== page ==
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'If Then' Examines Early Fears That Computers Would Manipulate Voters

DAVID GREENE, HOST:

Jill Lepore is a historian. Her acclaimed books include "These Truths: A History Of The United States." And something really bugs her about people in Silicon Valley.

JILL LEPORE: It is a commitment of a certain kind of technologist to ignore the past.

GREENE: More than that, Lepore says, they try to predict the future and then shape it. This made her determined to write some overlooked history of computer predictions. She talked about her new book with our co-host Steve Inskeep.

STEVE INSKEEP, HOST:

The predictions that bother Jill Lepore are part of our daily lives. Start to write a text message, and predictive software suggests how you might finish a word. Read an article online, and a computer shows you a particular ad, having predicted you might respond to it. Listen to political candidates, and they may be saying words that computers predicted would affect you. Lepore's book examines a pioneer of these predictions. A company called Simulmatics began this work in the 1950s and '60s. They started in politics despite widespread concern that computers would manipulate voters.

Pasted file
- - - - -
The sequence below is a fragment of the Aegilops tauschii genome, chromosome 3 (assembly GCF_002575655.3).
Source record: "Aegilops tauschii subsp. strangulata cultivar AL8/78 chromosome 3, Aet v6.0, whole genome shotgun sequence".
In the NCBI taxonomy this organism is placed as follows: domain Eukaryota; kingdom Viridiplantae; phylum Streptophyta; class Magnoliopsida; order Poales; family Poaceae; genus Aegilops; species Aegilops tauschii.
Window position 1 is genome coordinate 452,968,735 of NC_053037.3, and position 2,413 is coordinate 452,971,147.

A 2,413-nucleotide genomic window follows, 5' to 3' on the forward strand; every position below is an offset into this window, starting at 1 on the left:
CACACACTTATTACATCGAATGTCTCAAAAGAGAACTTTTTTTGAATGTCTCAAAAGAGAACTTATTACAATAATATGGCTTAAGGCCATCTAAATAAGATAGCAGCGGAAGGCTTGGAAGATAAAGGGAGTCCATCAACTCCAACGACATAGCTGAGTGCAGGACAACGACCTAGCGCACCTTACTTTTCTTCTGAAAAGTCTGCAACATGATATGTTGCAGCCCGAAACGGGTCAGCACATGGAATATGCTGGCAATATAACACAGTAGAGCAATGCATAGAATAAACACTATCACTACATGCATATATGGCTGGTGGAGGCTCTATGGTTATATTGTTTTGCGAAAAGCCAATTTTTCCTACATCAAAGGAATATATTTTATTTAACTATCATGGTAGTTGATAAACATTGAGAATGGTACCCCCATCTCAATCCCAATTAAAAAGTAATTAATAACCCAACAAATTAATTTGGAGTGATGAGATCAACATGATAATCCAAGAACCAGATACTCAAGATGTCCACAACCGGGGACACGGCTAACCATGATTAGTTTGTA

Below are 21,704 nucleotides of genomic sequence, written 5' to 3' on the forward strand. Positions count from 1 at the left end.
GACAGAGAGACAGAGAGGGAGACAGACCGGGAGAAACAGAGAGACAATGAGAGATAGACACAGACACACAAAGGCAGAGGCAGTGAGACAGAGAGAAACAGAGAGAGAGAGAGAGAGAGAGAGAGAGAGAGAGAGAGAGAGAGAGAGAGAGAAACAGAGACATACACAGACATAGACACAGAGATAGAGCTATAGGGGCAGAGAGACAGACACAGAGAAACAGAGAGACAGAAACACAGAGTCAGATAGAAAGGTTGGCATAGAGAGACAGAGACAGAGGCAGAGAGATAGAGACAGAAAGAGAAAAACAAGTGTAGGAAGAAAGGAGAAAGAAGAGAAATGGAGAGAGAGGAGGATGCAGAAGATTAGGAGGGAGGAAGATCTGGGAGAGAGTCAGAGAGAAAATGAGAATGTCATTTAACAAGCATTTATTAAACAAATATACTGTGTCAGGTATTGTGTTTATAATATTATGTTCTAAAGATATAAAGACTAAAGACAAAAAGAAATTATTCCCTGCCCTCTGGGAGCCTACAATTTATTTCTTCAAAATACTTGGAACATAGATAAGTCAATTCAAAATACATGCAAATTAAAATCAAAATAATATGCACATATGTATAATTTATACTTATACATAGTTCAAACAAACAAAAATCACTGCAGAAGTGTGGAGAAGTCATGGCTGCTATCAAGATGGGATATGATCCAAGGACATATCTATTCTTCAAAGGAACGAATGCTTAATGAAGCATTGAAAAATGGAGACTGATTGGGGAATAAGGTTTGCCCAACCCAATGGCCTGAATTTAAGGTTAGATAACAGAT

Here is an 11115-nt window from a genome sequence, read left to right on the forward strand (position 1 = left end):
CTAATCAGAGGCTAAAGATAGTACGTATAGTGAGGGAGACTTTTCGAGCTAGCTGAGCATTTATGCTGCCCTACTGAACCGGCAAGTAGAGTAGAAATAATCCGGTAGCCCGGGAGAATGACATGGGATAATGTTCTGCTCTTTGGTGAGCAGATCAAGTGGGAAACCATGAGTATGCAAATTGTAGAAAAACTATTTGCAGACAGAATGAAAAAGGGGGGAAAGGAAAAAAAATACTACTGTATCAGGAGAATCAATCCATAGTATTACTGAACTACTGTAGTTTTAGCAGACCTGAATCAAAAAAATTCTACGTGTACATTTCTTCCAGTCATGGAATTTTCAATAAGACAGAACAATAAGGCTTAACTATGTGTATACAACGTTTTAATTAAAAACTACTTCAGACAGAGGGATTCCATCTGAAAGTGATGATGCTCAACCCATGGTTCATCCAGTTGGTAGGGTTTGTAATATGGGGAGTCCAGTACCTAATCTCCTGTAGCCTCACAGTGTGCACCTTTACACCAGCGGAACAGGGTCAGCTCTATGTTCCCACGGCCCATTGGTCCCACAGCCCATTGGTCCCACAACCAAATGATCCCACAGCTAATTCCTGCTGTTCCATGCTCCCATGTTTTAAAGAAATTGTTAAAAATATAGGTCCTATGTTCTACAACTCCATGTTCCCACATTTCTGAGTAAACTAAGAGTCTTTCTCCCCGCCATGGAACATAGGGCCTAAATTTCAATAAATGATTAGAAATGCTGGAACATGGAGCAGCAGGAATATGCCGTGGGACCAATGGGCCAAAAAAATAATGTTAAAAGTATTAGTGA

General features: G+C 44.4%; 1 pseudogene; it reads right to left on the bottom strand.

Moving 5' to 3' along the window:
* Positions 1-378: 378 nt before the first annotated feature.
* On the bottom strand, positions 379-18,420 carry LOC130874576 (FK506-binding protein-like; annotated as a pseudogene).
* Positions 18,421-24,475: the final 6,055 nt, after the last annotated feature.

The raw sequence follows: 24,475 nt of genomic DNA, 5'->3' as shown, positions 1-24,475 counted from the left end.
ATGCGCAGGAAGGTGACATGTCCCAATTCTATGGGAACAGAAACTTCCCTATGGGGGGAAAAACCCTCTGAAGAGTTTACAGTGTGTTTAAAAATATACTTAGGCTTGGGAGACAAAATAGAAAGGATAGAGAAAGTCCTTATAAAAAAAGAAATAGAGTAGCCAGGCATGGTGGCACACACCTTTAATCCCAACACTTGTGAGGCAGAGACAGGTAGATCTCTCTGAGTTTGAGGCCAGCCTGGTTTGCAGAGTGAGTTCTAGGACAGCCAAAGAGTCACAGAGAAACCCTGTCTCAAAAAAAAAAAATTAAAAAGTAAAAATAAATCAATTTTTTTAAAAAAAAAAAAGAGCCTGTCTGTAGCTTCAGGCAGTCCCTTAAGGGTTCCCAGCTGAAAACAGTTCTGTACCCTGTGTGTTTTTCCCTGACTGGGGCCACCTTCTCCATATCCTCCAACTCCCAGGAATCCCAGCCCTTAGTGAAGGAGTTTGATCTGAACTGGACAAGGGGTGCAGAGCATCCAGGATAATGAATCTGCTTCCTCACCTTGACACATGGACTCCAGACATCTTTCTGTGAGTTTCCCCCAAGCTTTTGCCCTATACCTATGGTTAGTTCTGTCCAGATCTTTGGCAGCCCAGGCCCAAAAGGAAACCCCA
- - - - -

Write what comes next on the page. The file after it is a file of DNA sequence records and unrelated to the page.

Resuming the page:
LEPORE: People set all of that aside and went on with the kind of heedless, disruptive innovation that characterizes our own day.

INSKEEP: Lepore's book is called "If Then." The title references a typical sentence construction in computer code. If this happens, then that event follows. Simulmatics founders worked for presidential candidate John F. Kennedy in 1960, when their work was controversial enough that Kennedy denied it.

LEPORE: Simulmatics claimed credit for Kennedy's victory, and they did provide his campaign with an awful lot of advice. They did - wrote reports for him on a number of issues. They wrote reports first for the Democratic National Committee, and then they were hired by the Kennedy campaign by Bobby Kennedy. And everything that Simulmatics suggested Kennedy do in his campaign Kennedy then went on and did. And so even before (laughter) he won - he won very narrowly. But even before he won, Simulmatics had started taking credit for his victory. And then they were doing this kind of big publicity blitz taking credit for Kennedy's victory.

And then (laughter) Kennedy was like, wait a minute. We were going to use you. We didn't think you were going to use us. Like, we didn't actually want the world knowing that we used a computer analysis company to, you know - there's no way to establish, like, would Kennedy have done those things anyway? You know, like speak forthrightly about his Catholicism, say. Take a stronger stand on civil rights. But everything they did - suggest that Kennedy do Kennedy did.

INSKEEP: You have a number of passages where you connect Simulmatics' story to the present. And I'd like you to read one of them. It's early on, Page 5, the first full paragraph. Would you read that for us?

LEPORE: Sure.

(Reading) Simulmatics' legacy endures in predictive analytics, what-if simulation and behavioral data science. It lurks behind the screen of every device. Simulmatics, notwithstanding its own failure, helped invent the data mad, a near-totalitarian 21st century, in which the only knowledge that counts is prediction, and corporations extract wealth by way of the collection of data and the manipulation of attention and the profit of prophecy.